Three Maine cities have been recognized as Distinctive Destinations by the National Trust for Historic Preservation: Portland, Bath, and Rockland. Each has a dynamic downtown that is culturally diverse and architecturally attractive; each is committed to historic preservation, sustainability and revitalization.
Put all three cities together and the result is an immersion into Maine’s extensive maritime heritage. Even better, each offers lodging in historical accommodations.
Portland blends big-city style with small-town pride, combining a working waterfront with chic shops and nationally acclaimed restaurants with local lobster shacks. Its vibrant arts scene includes the extremely popular First Friday Arts Walk; museums that run the gamut from the Portland Museum of Art to the Museum of African Tribal Art; historic theaters and performing arts centers; and architectural treasures such as the 1755 Tate House and the 1860 Victoria Mansion.
Adding to the appeal is East End Beach; grassy parks; cobblestone streets; hiking and bicycling trails; and ferries and excursion boats that pass islands, lighthouses and historic forts in Portland Harbor.
Bath may sit on the Kennebec River, but its heart is with the sea. Ships have been built in Bath and the surrounding region for centuries. That tradition is preserved at Bath's Maine Maritime Museum, on the grounds of the historic Percy and Small Shipyard. Shipbuilding continues at Bath Iron Works, which constructs state-of-the-war warships for the US Navy. Sea-captains' homes stand shoulder-to-shoulder throughout the city's residential neighborhoods. Brick sidewalks and Victorian storefronts line Front and Center streets, which intersect at City Hall, featuring a bell from Paul Revere's foundry. Also downtown is the 1846 Gothic Revival-style Chocolate Church, which is now a performing-arts center.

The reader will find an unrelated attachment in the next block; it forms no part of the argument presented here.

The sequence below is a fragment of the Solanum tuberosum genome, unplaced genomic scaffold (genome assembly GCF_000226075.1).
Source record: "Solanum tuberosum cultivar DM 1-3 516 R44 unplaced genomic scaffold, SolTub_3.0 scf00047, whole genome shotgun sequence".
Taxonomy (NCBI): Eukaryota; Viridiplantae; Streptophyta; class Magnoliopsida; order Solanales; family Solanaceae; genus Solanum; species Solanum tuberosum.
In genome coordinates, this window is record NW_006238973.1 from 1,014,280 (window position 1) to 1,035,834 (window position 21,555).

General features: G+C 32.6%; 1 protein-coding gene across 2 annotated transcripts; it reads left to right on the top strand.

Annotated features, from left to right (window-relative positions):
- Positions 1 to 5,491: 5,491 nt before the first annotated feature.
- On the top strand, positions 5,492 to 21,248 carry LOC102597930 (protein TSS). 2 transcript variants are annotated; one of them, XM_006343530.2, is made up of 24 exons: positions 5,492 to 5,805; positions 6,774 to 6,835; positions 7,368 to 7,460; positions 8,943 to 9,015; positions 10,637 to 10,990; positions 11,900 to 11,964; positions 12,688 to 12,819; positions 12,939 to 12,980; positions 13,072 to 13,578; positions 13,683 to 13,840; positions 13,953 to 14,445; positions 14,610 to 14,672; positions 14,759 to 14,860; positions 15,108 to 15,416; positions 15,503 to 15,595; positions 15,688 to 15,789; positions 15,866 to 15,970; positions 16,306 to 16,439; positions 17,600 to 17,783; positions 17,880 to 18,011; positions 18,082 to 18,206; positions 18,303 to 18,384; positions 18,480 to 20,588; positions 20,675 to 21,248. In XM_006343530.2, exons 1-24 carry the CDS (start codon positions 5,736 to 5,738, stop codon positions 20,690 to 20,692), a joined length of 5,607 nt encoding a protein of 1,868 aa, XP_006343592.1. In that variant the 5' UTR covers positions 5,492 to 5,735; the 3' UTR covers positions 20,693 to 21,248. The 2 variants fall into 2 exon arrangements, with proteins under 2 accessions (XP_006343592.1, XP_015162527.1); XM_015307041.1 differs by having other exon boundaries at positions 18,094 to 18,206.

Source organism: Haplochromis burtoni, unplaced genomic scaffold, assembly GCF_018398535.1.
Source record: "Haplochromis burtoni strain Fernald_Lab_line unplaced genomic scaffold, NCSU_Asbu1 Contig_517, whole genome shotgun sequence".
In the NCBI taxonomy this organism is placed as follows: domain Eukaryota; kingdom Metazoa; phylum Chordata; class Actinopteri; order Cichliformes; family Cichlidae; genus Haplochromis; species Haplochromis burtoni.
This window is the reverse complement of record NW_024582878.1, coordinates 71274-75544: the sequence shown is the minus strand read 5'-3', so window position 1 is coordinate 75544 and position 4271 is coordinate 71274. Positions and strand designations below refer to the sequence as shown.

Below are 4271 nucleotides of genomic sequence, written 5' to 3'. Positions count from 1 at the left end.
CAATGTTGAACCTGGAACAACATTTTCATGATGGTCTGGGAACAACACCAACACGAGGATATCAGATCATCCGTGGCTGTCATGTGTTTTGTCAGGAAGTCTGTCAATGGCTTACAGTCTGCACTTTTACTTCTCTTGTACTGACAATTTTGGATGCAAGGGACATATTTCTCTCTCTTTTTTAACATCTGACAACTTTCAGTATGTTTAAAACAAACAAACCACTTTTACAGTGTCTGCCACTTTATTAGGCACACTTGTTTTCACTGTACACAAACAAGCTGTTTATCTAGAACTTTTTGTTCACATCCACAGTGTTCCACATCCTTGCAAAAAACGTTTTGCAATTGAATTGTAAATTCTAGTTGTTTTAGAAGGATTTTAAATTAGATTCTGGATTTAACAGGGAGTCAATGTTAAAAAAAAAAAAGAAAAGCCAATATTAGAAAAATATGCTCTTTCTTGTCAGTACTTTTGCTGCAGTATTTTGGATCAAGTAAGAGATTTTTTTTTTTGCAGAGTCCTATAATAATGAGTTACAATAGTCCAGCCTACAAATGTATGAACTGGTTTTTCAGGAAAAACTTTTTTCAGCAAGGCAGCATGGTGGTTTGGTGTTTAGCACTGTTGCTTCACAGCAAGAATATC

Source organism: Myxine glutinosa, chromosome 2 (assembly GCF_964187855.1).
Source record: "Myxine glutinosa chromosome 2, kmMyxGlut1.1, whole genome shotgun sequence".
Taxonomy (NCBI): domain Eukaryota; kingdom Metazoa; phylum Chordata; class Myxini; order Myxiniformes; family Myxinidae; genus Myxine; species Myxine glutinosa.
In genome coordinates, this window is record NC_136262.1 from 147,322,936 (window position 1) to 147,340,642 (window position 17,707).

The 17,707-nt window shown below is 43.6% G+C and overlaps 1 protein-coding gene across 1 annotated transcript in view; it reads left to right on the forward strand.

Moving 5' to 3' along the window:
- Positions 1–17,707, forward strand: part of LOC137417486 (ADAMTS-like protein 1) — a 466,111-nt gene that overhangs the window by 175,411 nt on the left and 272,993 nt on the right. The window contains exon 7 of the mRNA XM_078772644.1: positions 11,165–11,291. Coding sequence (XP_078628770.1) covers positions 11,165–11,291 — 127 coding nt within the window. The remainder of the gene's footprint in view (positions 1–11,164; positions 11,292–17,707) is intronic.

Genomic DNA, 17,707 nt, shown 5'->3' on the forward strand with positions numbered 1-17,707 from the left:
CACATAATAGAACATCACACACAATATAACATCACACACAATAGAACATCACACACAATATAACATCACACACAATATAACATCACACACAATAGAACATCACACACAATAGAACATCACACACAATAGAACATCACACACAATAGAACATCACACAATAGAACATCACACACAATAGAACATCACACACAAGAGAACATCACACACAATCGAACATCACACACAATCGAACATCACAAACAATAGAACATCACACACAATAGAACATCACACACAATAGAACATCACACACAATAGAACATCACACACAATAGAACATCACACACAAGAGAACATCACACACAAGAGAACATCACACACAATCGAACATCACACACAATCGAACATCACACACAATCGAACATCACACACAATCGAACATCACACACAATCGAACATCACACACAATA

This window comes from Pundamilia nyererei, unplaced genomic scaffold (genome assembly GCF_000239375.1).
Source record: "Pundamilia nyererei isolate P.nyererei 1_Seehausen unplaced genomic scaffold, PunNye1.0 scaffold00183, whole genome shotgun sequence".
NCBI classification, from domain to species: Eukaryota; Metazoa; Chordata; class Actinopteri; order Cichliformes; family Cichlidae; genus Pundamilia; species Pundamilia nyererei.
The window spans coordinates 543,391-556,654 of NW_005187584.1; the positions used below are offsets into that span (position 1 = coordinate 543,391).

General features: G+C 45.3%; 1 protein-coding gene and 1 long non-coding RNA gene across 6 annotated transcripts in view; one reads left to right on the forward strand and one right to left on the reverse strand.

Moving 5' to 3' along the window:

Near Bath, at the tip of the Phippsburg peninsula, is Popham, site of the 1607 Popham Colony. It was one of the oldest English settlements in North America. There, in 1608, settlers launched the Virginia, the first ship built by the English on this continent.
This small city on Penobscot Bay blends fine art and good food with a seafaring atmosphere. Rockland is home to the annual Maine Lobster Festival, North American Blues Festival, and Maine Boats Homes & Harbors Show. The downtown includes the Farnsworth Art Museum and the Wyeth Center; dozens of galleries; and the Maine Lighthouse Museum, which houses the world's largest collection of lighthouse artifacts. The city also earns kudos for its dining scene, eclectic shops and historic inns, which join forces for an annual pie weekend each January.
The Rockland Breakwater was built at the turn of the 20th century to protect Rockland Harbor from damaging storms. Today, you can stroll out this narrow finger of rock for dazzling views of ferries and windjammers and the 1902 Rockland Breakwater Light.